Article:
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NASA says it is planning to build a colony on the moon. The outpost is intended to be up and running by the year 2024 and would be, among other things, a way station for an eventual mission to Mars. The newly developed plan was announced late in 2006.

The fledgling colony, it is said, will be established near the Lunar south pole in a region that is exposed to the sun 70% of the time. Unlike most of the moon where great temperature extremes are the norm, the polar location will enjoy relatively moderate temperatures along with plenty of sunshine for its power panels. It is also believed that there could be large reserves of water ice nearby. Even though probes have failed yet to produce any conclusive evi­dence, the existence of the ice is still thought to be likely, and missions are planned soon to find out for sure if it is there or not.

NASA’s moon plans depend upon development of the new Ares 1 rocket which the agency will build with funds made available by ending the shuttle program. The moon base will not require an expansion of NASA’s budget, though other countries and private industry are being encouraged to pitch in with technology and resources. Eventu­ally, it might even be possible for tourists to spend a night on the moon, but so far it is not clear what such a stay might cost. It won’t be cheap.

Among the 200 goals cited for the colony is the the mining of Helium 3. Extremely rare on earth, the isotope is thought to be abundant on the moon, and its potential as a fuel for fusion reactors has some scientists excited. Heli­um 3, it is said, could be the safe, environmentally friendly fuel to power Earth’s future. A single shuttle load, it is said, could power the entire United States for a year. All that, of course, depends upon successful development of hot fusion technology, which despite the investment of billions of dollars thus far, has been extremely slow in coming. Many of those maverick scientists who have pursued the much-derided alternative of cold fusion, including the late Atlantis Rising columnist, Dr. Eugene Mallove, have warned that the prospects for successfully developing hot fusion are poor at best.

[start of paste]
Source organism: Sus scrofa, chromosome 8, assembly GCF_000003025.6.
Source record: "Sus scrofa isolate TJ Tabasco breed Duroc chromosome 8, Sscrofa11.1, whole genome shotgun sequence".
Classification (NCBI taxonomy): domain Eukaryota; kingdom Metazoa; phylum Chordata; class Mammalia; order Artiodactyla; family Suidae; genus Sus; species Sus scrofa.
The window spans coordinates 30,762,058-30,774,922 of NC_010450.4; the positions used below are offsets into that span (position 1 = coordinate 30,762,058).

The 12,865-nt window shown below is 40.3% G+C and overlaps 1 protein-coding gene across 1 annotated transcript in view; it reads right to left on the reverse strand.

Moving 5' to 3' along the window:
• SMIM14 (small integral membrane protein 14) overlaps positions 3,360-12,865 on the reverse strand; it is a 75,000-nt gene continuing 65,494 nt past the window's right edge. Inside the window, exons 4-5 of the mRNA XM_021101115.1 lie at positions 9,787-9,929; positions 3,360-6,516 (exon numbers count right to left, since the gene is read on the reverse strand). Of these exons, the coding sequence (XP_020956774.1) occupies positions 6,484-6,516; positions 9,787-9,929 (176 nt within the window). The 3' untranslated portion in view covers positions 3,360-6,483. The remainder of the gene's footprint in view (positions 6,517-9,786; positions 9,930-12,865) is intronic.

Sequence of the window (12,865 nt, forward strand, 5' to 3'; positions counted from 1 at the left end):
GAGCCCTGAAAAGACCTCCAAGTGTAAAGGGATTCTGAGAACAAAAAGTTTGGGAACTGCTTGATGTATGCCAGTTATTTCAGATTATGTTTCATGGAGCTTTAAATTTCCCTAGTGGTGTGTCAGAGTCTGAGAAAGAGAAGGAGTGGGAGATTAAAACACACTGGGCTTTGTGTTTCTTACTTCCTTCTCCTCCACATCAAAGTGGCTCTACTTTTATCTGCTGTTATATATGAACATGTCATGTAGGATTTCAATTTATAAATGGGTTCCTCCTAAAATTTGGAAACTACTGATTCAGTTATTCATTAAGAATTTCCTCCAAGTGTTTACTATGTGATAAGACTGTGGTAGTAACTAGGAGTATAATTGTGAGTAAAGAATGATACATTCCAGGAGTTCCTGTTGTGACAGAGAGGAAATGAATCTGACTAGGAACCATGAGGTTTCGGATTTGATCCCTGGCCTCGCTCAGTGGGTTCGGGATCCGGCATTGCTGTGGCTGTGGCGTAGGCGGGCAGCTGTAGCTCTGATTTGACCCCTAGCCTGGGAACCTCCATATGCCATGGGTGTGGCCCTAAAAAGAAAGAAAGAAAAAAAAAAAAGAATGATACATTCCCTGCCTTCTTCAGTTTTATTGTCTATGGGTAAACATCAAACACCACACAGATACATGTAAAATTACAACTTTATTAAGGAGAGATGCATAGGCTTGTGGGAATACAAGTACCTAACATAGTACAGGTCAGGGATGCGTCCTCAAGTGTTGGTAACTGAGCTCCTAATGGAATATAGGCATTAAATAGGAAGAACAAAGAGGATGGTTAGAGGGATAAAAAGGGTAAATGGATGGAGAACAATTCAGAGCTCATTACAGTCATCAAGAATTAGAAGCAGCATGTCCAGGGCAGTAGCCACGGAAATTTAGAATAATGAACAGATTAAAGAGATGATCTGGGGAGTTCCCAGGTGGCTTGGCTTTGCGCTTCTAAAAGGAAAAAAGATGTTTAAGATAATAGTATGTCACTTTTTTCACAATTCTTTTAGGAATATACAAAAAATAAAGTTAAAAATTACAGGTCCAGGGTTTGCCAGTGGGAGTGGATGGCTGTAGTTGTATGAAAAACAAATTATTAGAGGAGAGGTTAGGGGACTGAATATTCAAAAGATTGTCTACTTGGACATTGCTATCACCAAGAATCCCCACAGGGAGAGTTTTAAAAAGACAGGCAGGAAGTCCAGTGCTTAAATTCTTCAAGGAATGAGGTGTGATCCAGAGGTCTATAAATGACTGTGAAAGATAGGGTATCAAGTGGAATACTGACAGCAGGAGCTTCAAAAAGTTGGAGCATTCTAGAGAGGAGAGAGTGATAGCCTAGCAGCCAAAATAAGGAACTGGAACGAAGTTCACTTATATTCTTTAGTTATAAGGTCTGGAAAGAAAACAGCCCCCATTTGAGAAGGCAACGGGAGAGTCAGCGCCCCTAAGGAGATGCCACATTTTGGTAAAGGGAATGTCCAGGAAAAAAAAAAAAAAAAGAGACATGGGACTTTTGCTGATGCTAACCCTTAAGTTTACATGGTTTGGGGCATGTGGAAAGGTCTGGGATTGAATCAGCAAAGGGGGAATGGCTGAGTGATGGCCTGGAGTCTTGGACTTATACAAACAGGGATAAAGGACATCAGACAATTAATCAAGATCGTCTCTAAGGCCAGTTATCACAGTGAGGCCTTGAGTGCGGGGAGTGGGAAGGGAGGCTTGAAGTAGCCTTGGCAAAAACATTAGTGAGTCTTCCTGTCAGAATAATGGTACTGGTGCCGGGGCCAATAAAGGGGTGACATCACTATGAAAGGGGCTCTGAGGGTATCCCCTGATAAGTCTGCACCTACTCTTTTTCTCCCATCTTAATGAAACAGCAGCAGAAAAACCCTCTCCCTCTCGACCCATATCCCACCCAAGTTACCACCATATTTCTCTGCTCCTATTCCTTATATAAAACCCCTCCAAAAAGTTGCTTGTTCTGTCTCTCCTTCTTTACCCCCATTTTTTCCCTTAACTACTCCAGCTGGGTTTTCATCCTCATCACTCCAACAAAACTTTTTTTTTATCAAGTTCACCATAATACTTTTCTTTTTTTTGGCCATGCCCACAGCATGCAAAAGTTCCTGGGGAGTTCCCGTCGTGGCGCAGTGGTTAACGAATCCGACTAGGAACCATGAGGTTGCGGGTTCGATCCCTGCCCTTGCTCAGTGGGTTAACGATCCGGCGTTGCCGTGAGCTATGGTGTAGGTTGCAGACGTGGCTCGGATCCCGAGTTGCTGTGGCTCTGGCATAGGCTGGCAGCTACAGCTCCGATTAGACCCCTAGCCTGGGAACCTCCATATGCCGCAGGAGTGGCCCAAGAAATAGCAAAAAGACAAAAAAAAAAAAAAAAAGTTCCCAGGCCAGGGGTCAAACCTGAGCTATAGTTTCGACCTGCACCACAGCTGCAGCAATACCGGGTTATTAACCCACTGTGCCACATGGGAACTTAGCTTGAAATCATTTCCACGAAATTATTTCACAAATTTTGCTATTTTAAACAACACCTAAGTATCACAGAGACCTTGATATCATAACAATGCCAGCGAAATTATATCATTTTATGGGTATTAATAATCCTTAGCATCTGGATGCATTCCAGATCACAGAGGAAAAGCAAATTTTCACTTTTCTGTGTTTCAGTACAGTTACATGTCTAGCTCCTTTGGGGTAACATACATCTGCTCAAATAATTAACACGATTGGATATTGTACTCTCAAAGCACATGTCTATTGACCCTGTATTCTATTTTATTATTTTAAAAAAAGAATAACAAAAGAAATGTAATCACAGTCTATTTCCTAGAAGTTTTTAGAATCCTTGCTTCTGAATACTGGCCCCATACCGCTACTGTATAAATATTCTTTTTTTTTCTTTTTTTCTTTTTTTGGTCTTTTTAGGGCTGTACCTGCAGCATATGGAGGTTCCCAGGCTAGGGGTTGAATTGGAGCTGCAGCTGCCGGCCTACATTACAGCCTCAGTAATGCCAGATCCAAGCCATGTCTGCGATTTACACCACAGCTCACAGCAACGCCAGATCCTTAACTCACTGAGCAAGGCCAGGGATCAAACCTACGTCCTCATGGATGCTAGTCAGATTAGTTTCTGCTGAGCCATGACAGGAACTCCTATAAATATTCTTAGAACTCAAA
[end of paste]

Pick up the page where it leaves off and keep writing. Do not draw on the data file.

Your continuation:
Nevertheless, the possibility of exploiting the moon’s reserves of Helium 3 has excited scientists, not only in the U.S., but China, Russia, India and the European space agency as well. Some have already announced their own plans to visit the moon. Both China and Russia have expressed interest in Helium 3. Russia, which has announced plans to build its own lunar base by 2015, has also indicated that it would like to participate in the U.S. colonization plan. However, at least one Russian space geologist, Erik Galimov, has warned publicly that the U.S. plan to build a colony on the moon could lead to U.S. domination of the global energy market in 20 years, “putting the rest of the world on its knees as hydrocarbons run out.”

While Helium 3 mining on the moon may seem like a very distant possibility, the issue already has armies of law­yers at the U.N. and elsewhere wrestling over the potential implications for international (not-to-say extraterrestrial) law.


Russia says it has found a solution to the problems of getting large payloads to the moon and back. According to the Russian Information Agency (RIA) a space elevator is the answer and Russian plans to build one.

The concept has been around for a while and is being seriously considered by scientists in the U.S. as well. The idea, at least on the earth side, is to have a satellite in geosynchronous orbit (staying above one spot on the planet) at­tached by a very long and very strong cable to an anchor point on the surface. Specially engineered machines, loaded with freight, would travel up and down the cable at a small fraction of the usual rocket-to-orbit cost. The concept could also be used on the moon or between interplanetary craft to achieve artificial gravity.

According to RIA, the Russians were set to carry out the first space tether experiments in 1965 under the direction of scientist Sergei Korolev, but the project was mothballed when Korolev died. It was resurrected in the 1980s, and since then a number of experiments in the U.S. and elsewhere have achieved some of the objectives needed to make the idea work. Nanotechnology, for instance, is now believed capable of producing cables of sufficient lightness and strength.

Certainly, the high cost of getting materials into orbit, with today’s chemical-propellant rockets, is one of the greatest barriers which any would-be space-faring nation must face. It seems likely that the years ahead will see ex­periments with many novel techniques, including not only space elevators, but solar sails, ion propulsion, rail guns, and many others. Who knows, but maybe even anti-gravity technology will get a try.

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